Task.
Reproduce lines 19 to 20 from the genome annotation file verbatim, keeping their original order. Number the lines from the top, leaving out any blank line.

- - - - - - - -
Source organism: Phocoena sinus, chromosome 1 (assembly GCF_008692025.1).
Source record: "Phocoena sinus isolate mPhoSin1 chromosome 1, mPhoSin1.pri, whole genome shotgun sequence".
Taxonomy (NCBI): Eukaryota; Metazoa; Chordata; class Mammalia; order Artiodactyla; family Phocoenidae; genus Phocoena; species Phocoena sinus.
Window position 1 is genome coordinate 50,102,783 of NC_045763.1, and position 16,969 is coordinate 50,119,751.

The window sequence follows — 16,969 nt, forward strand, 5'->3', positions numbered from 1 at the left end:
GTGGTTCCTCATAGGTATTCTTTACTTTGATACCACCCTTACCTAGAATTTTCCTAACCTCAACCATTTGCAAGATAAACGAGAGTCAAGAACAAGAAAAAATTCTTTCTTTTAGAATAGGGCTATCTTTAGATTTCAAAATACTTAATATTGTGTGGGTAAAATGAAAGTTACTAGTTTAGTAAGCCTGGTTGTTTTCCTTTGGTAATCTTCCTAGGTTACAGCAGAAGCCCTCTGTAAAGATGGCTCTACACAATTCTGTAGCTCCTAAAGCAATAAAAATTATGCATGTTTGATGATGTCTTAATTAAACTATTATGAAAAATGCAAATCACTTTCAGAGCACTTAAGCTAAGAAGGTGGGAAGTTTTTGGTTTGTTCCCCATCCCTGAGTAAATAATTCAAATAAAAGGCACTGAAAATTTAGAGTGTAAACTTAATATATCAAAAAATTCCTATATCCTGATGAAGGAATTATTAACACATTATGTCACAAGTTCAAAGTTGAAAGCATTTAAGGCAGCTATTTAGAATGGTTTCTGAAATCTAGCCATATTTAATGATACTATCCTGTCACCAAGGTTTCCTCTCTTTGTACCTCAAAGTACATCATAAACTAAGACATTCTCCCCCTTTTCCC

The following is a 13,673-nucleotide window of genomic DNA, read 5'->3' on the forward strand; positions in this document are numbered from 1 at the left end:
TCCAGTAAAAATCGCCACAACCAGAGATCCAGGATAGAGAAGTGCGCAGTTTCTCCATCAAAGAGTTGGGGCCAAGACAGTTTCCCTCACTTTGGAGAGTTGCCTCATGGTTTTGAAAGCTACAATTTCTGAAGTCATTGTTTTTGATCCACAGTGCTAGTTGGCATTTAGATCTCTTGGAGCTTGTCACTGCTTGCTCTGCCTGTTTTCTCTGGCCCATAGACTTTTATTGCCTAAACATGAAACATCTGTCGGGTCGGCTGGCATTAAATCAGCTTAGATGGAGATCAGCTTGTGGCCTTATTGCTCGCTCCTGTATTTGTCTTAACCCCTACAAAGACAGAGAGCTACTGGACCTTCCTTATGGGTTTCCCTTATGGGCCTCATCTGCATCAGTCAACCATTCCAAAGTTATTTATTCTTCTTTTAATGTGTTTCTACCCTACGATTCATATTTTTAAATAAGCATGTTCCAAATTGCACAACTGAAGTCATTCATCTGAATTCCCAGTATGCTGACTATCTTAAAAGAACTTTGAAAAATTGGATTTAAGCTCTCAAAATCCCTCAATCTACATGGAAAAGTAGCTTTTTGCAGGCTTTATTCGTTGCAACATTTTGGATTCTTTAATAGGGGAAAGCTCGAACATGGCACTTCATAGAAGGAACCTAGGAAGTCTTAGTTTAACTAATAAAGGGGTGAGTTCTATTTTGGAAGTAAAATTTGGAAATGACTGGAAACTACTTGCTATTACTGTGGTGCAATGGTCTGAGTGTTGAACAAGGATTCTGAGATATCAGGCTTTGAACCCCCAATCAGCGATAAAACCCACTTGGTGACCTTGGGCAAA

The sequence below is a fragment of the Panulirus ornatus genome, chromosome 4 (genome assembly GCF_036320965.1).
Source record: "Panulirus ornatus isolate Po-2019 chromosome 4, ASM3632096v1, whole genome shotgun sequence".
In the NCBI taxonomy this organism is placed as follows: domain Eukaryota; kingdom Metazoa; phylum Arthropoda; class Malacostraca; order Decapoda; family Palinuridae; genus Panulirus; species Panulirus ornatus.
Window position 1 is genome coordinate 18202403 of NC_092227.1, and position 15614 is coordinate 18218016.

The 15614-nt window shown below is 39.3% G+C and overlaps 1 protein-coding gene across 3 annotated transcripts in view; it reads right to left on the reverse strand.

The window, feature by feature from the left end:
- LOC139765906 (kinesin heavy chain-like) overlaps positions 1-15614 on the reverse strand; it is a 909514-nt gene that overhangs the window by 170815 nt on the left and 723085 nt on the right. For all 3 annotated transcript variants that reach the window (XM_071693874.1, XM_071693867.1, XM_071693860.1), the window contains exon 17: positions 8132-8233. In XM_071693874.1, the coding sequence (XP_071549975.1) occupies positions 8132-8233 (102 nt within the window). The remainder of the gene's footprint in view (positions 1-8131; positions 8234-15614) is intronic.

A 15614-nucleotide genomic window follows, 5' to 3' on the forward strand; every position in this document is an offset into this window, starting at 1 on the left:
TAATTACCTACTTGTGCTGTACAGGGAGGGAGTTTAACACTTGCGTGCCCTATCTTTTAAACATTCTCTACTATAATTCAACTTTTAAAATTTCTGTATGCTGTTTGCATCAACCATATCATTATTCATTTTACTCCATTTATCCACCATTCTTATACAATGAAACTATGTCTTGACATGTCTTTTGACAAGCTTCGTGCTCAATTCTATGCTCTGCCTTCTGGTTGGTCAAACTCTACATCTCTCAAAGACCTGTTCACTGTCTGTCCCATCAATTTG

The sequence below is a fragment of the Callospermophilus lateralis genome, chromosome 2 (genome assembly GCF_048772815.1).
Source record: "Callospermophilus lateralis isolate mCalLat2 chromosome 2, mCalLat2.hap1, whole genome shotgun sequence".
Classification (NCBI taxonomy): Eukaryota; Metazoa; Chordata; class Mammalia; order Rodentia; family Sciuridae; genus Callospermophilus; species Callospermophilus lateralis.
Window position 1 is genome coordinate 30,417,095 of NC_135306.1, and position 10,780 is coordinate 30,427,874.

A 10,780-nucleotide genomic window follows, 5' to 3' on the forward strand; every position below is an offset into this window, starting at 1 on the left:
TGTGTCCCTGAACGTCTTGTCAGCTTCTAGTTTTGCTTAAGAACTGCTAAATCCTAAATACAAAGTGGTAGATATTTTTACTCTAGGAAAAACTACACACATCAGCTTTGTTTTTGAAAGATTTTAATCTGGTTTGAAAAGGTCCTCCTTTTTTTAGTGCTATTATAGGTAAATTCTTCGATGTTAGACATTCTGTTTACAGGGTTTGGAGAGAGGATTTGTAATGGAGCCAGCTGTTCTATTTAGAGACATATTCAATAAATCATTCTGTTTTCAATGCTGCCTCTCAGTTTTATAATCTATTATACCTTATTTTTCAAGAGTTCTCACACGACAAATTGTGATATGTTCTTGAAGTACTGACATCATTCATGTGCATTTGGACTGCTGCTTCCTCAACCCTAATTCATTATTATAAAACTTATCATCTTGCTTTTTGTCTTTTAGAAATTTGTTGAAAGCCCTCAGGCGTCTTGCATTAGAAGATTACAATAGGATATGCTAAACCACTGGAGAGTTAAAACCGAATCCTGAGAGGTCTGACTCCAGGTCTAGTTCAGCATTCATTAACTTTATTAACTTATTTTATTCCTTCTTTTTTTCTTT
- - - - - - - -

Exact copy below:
Source record: "Callospermophilus lateralis isolate mCalLat2 chromosome 2, mCalLat2.hap1, whole genome shotgun sequence".
Classification (NCBI taxonomy): Eukaryota; Metazoa; Chordata; class Mammalia; order Rodentia; family Sciuridae; genus Callospermophilus; species Callospermophilus lateralis.